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Faith Healer? Fraud!

October 4, 2003

A local television current affairs program ran a story recently about a Brazilian faith healer named John of God. Actually, two competing programs ran stories about this charlatan on different channels. I was interviewed for one of the shows, at very short notice. I was first contacted at about 3:30 when I was with a client and the interview was recorded between 4:30 and 5:00 for a show going to air at 6:30, so I had no time to collect any relevant material to show the reporter. What I heard was enough, however, to tell me that we were looking at fraud, because all the signs were there. The one puzzling matter was that there was a woman claiming that this man had cured her lung cancer, and she had before and after x-rays to prove it.

I didn't get to see the x-rays until the show went to air, and the pictures here are taken from a tape of the show. (In order, from top to bottom – a "before" image of the "lung" cancer, a radiologist's report stating that no "skeletal metastases" can be seen, and the "after" scan showing no cancer. You can click on the images to see a larger view.)

I'm not a radiologist, but to my layman's eye these did not look like scans of the same part of the body, and the radiologist's letter included in the program as evidence of a cure was undated and talks about cancer in bones, not lungs. Without comparable images, nothing can be decided. An x-ray or CAT scan showing no cancer is no evidence that there was any cancer there before. I sent the following request to a mailing list populated by doctors, and pointed them to a web site where some images from the show could be found:

Last Monday I was dragged in at short notice by a TV current affairs show to make a comment about a faith healer. I didn't have any time to see the other material that was going to air. (The program was working on the story and they heard that a rival program was running the same story that night. Both shows go to air at 6:30 and they contacted me at 3:30.)

The "evidence" for the cure was the collection of before and after x-rays of the woman's cancer. What I saw on TV suggested that a) the x-rays were of different parts of the body and b) they were taken with different settings of the imaging equipment. The letter from the radiologist about the "after" shot talks about "skeletal metastases", but she is supposed to have had lung cancer.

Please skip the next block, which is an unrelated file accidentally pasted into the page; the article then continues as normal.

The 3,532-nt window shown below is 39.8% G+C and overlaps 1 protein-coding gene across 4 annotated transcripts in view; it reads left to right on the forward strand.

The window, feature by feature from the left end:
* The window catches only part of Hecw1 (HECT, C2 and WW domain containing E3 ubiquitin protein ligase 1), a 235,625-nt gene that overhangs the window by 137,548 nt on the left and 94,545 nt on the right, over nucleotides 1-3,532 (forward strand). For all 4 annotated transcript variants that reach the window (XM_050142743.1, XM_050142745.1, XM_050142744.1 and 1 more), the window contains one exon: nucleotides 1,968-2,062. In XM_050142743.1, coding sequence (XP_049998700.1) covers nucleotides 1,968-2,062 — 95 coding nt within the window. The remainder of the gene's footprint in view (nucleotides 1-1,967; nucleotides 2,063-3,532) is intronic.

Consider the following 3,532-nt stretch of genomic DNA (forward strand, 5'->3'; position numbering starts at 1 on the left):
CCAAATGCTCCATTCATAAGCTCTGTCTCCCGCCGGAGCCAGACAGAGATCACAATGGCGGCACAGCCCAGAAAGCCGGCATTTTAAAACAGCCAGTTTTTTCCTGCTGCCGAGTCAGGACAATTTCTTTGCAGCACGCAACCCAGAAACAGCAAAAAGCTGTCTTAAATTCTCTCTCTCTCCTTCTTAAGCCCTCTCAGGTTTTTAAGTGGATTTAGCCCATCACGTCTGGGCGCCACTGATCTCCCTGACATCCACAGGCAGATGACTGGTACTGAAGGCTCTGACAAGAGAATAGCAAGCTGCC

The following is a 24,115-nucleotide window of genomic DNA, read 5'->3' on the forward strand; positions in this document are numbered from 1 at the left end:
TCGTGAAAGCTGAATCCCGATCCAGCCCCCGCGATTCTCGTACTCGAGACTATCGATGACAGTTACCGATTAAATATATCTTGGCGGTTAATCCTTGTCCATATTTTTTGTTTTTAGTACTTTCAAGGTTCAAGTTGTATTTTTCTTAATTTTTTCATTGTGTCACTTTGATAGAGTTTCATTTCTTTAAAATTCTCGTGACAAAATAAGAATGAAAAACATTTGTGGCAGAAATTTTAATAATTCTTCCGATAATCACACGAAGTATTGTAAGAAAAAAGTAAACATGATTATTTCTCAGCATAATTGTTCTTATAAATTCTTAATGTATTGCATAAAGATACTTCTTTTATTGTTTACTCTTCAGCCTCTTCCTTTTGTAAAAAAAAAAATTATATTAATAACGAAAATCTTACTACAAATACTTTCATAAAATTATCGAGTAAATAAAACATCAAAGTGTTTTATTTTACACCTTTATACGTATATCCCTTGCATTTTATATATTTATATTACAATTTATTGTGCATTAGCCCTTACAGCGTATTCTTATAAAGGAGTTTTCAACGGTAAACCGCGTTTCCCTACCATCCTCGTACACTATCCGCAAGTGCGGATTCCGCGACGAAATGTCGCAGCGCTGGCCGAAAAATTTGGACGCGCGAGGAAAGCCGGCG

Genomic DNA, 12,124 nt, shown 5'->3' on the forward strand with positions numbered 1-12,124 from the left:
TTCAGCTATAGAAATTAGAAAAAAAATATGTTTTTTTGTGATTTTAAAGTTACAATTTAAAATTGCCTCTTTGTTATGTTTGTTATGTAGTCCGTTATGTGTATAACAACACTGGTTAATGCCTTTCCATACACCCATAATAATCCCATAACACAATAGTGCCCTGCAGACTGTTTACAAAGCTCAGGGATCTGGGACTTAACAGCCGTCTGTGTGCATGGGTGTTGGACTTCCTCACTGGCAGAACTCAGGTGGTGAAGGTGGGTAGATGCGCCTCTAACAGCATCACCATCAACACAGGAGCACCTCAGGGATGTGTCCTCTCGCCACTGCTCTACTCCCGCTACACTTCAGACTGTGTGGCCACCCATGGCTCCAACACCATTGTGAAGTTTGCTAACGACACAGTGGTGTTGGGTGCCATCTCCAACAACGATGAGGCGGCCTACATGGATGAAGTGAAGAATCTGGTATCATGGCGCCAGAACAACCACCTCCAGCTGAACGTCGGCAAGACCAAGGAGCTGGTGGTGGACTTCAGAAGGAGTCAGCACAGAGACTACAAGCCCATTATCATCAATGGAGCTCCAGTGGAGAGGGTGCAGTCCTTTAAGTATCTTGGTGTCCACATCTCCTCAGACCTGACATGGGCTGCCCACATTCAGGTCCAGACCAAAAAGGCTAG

Comments from three doctors follow. It is obviously impossible to make a diagnosis based on what was available, but diagnosis was not what was required. What was wanted was opinion about whether these images provided any evidence at all of a cured lung cancer. The interesting part was that all the doctors agreed that the "before" scans were not of a lung at all, but showed a liver.

The xrays are uninterpretable. The first few are CT scans of liver containing a lesion of uncertain nature. The last is a single cut of a thoracic scan, and is meaningless without the original for comparison.

You are quite right, the before images are ct scans of a liver, the "after" is a chest.

The third doctor requested a second opinion from a friend.

X-ray 2,3,4 – fairly low-quality CT scan of liver showing a cystic, possibly multiloculated, lesion in the liver – there are many non-cancer causes of liver cysts (more than cancer-related causes) such as bacterial infection, congenital cyst, and amebic (or amoebic) cyst.

X-ray(?) 5 – A fragment of the radiologist's report on what appears to be a bone scan (based on fragment – "physiologic pattern of tr[acer uptake]", which is fairly standard "boilerplate" text on that sort of report). The absence of bony metastases does not equal freedom from cancer; some cancers do not metastasize to bone. Also, what kind of cancer was she diagnosed with? That would help a lot.

X-ray 6 – Fairly low-quality CT scan of chest below the heart – no gross abnormalities visible on web view.

Points to ponder:

1. Did she actually have "cancer" or was she suffering from some sort of non-malignant process (which might be expected to spontaneously resolve). Even experienced radiologists and oncologists can be fooled if they are only going on a CT scan. Did she have a biopsy?

2. Films 2, 3, and 4 appear to be from the same scan – the lesion does not change significantly between them. Film 6 appears to have the same quality as the others and may also be from the same scan.

3. No date is visible on the radiologist's report – it would be routine procedure (in the US) to get a bone scan at the time of initial diagnosis to see if the cancer has metastasized, so this may also be from about the same time as films 1 – 4.

4. The putative "after" film does not prove anything other than the cancer had not metastasized to that part of the lung (a slice about 1 – 2 cm thick). It is by no means a "proof of cure". I would be much more interested to see the parts of the scan which include the liver, since that was the site (presumably) of the original cancer. BTW, if it was an infectious process (bacteria, ameba or amoeba), there should be a residual scar visible on CT scan.

I ran this by a good friend of mine who is a radiologist of over 30 years experience – he thought the whole thing stank of fraud